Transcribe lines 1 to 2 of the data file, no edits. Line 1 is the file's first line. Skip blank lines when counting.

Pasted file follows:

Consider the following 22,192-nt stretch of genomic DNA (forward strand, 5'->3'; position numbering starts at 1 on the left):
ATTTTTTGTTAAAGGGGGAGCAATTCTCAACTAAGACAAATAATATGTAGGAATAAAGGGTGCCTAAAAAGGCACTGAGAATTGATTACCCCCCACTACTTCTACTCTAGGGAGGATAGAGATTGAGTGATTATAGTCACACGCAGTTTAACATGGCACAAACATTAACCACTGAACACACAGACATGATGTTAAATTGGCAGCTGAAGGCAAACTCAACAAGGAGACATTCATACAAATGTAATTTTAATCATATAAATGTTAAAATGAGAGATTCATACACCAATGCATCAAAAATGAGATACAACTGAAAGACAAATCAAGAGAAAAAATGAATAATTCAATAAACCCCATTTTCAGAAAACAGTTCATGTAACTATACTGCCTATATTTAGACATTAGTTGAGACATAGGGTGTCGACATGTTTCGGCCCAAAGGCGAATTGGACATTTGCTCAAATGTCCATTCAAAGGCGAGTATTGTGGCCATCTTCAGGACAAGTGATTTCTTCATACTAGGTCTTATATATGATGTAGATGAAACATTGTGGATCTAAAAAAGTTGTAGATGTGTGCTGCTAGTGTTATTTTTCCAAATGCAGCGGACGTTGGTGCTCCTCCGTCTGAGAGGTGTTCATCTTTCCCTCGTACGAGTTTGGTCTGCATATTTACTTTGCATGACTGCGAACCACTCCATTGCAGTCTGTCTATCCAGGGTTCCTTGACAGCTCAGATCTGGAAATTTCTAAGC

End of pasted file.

Consider the following 22,192-nt stretch of genomic DNA (forward strand, 5'->3'; position numbering starts at 1 on the left):
ATTTTTTGTTAAAGGGGGAGCAATTCTCAACTAAGACAAATAATATGTAGGAATAAAGGGTGCCTAAAAAGGCACTGAGAATTGATTACCCCCCACTACTTCTACTCTAGGGAGGATAGAGATTGAGTGATTATAGTCACACGCAGTTTAACATGGCACAAACATTAACCACTGAACACACAGACATGATGTTAAATTGGCAGCTGAAGGCAAACTCAACAAGGAGACATTCATACAAATGTAATTTTAATCATATAAATGTTAAAATGAGAGATTCATACACCAATGCATCAAAAATGAGATACAACTGAAAGACAAATCAAGAGAAAAAATGAATAATTCAATAAACCCCATTTTCAGAAAACAGTTCATGTAACTATACTGCCTATATTTAGACATTAGTTGAGACATAGGGTGTCGACATGTTTCGGCCCAAAGGCGAATTGGACATTTGCTCAAATGTCCATTCAAAGGCGAGTATTGTGGCCATCTTCAGGACAAGTGATTTCTTCATACTAGGTCTTATATATGATGTAGATGAAACATTGTGGATCTAAAAAAGTTGTAGATGTGTGCTGCTAGTGTTATTTTTCCAAATGCAGCGGACGTTGGTGCTCCTCCGTCTGAGAGGTGTTCATCTTTCCCTCGTACGAGTTTGGTCTGCATATTTACTTTGCATGACTGCGAACCACTCCATTGCAGTCTGTCTATCCAGGGTTCCTTGACAGCTCAGATCTGGAAATTTCTAAGC